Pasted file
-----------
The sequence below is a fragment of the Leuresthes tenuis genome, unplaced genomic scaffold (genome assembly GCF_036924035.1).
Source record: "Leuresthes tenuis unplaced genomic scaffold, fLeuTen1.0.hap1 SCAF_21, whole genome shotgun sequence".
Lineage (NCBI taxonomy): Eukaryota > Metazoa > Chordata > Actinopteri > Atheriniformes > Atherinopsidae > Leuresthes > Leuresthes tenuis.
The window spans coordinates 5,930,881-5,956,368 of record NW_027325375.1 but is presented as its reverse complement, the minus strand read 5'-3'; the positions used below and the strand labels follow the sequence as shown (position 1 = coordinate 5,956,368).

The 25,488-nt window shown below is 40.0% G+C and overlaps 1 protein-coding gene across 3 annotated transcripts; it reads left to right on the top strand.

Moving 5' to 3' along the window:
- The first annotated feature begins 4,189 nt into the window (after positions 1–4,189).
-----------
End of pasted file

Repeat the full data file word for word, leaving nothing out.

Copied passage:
The sequence below is a fragment of the Leuresthes tenuis genome, unplaced genomic scaffold (genome assembly GCF_036924035.1).
Source record: "Leuresthes tenuis unplaced genomic scaffold, fLeuTen1.0.hap1 SCAF_21, whole genome shotgun sequence".
Lineage (NCBI taxonomy): Eukaryota > Metazoa > Chordata > Actinopteri > Atheriniformes > Atherinopsidae > Leuresthes > Leuresthes tenuis.
The window spans coordinates 5,930,881-5,956,368 of record NW_027325375.1 but is presented as its reverse complement, the minus strand read 5'-3'; the positions used below and the strand labels follow the sequence as shown (position 1 = coordinate 5,956,368).

The 25,488-nt window shown below is 40.0% G+C and overlaps 1 protein-coding gene across 3 annotated transcripts; it reads left to right on the top strand.

Moving 5' to 3' along the window:
- The first annotated feature begins 4,189 nt into the window (after positions 1–4,189).